“We want to work with the new mayor [Bob Filner] and be in concert with his goals as much as we can,” said lifeguard union spokes-man Sgt. Ed Harris. “Part of that for us — and he’s talked about it — is doing infrastructure.”
Certain projects, like the Children’s Pool and La Jolla Cove lifeguard towers, are fully funded and are simply awaiting shovels to start digging.
“The Children’s Pool and Cove tower are big on our list,” said Harris. “We’ve been told for the last three to four years that the Children’s Pool and the Cove towers would get built starting next year. So our goal is to find out why that is not happening.”
Another objective for the lifeguard union is to secure funding for the North Pacific Beach lifeguard station, which is currently in its community-level design phase.
“We have mobile-minis and trailers on just about every beach, so you go down to your beautiful, world-class beach and you see our rusted mobile-minis. Ocean Beach has two of them. Mission Bay has several of them and South Mission Beach, North Pacific Beach and the Children’s Pool each have them, too,” he said. “We’ve really got to get out of the trailer, mobile-mini business and really try to make some progress on facilities.”
The lifeguard union’s next greatest concern is increasing staffing levels for the safety of beachgoers and baygoers along San Diego’s coastline.
“The public pays us for the guards that rescue them,” said Harris. “Our priority is there — lifeguards, not upper management. We want to prioritize guards in the field. In Mission Bay and the surrounding coastline, we want to get to a point where we can manage them again and be proactive, rather than reactive.”
He said the staffing level on the Boating Safety Unit (BSU) is inadequate to handle multiple emergencies, especially in the winter months or at night.
“The BSU hasn’t seen a staffing increase for its winter and night staffing in over 25 years,” he said. “We’re hoping to get two 24-hour positions — two more boating safety officers year-round, 24 hours a day.”
Harris said in the case of the Santa Clara yacht fire in Mission Bay last year, his guards were delayed 16 to 18 minutes in getting to the fire because multiple calls came in at once.
“They started on the rescue boat for the original call, then when the second call came in, which was the fire on Santa Clara, they had to come in and get the fire boat,” he said. “We have the only fire apparatus that doesn’t have dedicated staffing.”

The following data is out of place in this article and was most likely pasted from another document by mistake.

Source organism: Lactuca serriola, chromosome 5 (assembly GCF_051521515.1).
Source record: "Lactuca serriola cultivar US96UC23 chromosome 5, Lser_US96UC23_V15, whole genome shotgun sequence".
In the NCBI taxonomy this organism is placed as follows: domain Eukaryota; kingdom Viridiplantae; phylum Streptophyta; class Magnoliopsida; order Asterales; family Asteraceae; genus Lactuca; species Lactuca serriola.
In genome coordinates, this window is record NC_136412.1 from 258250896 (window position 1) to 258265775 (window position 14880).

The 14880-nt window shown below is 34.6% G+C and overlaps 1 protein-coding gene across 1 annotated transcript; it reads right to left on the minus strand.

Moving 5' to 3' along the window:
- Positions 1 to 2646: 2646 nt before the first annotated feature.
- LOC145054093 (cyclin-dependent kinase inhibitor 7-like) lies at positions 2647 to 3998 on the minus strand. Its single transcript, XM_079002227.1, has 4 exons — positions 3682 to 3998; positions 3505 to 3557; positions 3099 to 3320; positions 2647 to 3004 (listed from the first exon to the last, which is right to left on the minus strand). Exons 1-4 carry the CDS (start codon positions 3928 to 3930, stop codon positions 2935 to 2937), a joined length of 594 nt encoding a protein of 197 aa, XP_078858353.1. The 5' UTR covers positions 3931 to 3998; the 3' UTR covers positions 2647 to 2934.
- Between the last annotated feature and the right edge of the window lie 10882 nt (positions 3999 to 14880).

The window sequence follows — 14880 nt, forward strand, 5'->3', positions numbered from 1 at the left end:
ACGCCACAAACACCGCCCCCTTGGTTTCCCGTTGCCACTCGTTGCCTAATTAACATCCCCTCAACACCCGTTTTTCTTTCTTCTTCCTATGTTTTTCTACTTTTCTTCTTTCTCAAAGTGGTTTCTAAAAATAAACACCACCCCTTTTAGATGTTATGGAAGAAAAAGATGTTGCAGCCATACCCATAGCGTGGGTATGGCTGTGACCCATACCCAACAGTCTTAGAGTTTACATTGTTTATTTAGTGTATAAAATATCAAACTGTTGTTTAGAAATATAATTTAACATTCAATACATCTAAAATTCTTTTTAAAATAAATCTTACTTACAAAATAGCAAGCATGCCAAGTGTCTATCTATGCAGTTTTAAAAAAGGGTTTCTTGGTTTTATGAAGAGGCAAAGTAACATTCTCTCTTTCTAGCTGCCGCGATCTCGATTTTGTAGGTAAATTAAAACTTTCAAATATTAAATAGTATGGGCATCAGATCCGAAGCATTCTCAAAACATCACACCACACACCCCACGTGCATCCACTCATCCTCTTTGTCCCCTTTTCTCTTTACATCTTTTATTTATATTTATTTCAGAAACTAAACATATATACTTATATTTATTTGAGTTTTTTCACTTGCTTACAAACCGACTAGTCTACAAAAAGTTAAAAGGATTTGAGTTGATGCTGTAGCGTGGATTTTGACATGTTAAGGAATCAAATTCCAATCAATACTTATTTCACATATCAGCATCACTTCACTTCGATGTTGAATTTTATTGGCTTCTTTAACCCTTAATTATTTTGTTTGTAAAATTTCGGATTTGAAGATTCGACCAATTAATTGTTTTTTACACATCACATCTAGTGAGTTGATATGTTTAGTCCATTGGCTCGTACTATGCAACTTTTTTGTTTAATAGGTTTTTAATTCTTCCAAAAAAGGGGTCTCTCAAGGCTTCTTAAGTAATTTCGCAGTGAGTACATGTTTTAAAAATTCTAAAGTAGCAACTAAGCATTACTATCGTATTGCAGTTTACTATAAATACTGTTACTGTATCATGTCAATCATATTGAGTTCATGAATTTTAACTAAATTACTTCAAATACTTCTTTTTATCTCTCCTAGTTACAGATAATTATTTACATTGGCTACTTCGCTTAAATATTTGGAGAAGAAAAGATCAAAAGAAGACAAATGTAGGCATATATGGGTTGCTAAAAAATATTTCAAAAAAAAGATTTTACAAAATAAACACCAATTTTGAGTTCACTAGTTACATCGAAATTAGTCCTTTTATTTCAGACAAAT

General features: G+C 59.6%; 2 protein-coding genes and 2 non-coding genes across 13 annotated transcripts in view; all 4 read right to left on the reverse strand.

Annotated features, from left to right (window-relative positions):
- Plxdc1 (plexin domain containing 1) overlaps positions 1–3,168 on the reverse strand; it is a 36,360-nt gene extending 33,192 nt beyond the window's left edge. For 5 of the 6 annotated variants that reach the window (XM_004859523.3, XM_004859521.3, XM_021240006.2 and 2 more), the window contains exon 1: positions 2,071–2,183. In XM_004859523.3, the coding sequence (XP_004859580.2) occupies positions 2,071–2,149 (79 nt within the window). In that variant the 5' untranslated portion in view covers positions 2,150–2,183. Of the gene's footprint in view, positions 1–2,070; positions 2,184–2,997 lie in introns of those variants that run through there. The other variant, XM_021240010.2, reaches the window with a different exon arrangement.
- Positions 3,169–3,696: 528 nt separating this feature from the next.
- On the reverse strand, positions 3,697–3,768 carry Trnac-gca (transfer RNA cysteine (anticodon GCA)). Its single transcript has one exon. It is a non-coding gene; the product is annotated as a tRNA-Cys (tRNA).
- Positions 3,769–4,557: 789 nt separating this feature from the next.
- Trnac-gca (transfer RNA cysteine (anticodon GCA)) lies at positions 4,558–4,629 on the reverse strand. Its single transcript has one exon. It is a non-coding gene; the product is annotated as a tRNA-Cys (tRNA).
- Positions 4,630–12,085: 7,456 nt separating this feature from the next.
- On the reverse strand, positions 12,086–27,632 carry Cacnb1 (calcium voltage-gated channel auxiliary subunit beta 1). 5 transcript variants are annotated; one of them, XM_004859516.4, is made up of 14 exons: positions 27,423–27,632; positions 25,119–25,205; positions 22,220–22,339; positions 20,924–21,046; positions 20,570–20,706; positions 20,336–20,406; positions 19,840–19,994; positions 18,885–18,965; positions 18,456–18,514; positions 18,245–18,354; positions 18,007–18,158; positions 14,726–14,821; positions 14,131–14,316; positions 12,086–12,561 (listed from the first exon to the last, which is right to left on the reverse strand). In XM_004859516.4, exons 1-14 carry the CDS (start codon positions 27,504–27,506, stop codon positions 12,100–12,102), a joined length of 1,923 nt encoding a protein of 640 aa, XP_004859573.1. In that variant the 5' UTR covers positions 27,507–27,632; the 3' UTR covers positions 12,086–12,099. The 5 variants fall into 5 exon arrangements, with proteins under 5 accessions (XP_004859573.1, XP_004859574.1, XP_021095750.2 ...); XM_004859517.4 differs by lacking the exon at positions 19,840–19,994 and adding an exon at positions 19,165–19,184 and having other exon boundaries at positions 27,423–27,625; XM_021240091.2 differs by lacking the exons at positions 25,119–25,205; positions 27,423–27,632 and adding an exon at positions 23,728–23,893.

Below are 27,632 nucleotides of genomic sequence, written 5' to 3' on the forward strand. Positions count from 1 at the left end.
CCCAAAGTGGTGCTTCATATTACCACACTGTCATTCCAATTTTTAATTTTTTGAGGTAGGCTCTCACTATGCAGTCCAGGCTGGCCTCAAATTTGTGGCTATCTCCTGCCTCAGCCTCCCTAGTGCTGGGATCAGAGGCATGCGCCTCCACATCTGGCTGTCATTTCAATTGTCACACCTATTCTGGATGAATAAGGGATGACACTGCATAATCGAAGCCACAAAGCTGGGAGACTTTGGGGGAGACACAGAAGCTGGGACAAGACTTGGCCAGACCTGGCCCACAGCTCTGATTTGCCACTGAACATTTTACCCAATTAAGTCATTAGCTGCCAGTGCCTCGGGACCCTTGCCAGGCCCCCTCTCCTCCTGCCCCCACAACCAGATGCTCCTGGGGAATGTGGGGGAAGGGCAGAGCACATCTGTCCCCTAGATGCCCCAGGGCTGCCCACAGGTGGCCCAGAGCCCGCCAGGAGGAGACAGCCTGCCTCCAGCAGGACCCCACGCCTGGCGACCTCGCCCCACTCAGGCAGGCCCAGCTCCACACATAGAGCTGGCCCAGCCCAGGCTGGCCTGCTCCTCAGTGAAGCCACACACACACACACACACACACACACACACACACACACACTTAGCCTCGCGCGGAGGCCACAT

Other staffing objectives include staffing Windansea with a permanent summer lifeguard and countering the attrition of seasoned lifeguards.
“We have a huge attrition problem in the next five years,” Harris said. “The majority of our boating safety officers will be retiring between now and the next six years. That’s a big deal. Historically, it takes seven to eight years to make a level-three [position], and we’ve only done a couple of years, so if we need 25 of them, we’re behind.”
Two years ago, the lifeguard union lobbied for a new fireboat to replace the existing boat that Harris said could break down permanently at any moment. Although the city secured funding for the fireboat, the boat has yet to be ordered.
“It wasn’t until we had a fire that we were taken seriously, especially when they had to tow the fireboat back,” he said. “We got funded for the fireboat in July, but the fireboat hasn’t been ordered yet, so we’re working with the mayor’s office to make them aware of that. It can take up to a year to build it and we’ve needed it the past two years, so it’s got to move forward.”
Harris said he is satisfied with the city’s promptness is getting new engines in the other fireboat, ensuring its use for another 10 years or more.
Another equipment need for lifeguards, Harris said, is a new $450,000 multipurpose cliff rig rated for human loads, also known as Rescue 44.
“It’s a multipurpose river rescue vehicle that we can stock with dive gear, take on cliff rescues and goes on most river calls,” he said. “Lifeguards have had a cliff rig for over 40 years with a crane. That vehicle is done.”
“We’re the only safety service that really doesn’t have an academy that focuses on all the aspects of the job. Ninety percent of what we do is on-the-job training,” Harris said.
Although new guards are trained upon arrival into the force, he said there is not a uniform standard modeled similar to the police and fire departments’ academies.
“One problem is that we don’t always have the numbers,” he said. “One year we might be hiring two, another year we might be hiring 10, so it’s hard for us to figure the structure out.”
Additional goals are recruiting the most adept guards for the safety of beachgoers and encouraging diversity in new recruits.
“The union believes we can make progress in the diversity challenge with proper recruiting. There are phenomenal athletes and swimmers out there, but they don’t know about us and we don’t know about them,” he said. “We have people who are very adept in the water; we just have to reach them.”
In addition to the launch of a wellness-monitoring program, which was funded by the city last year and slated to begin in the coming months, the lifeguard union is also looking to the city and state for clarification of assumed liabilities and coverages, including whether or not city lifeguards are included in the Peace Officer Bill of Rights like police, fire and county lifeguards, and seeking recognition of assumed coverages from exposure to chemicals in the water and other safety hazards inherent to the job.
“Lifeguards have the highest injury rate of any safety service, so we’re looking at these things not only for our own health and wellbeing, but also as our economic saving to the city to prolong our career and prolong our health,” Harris said.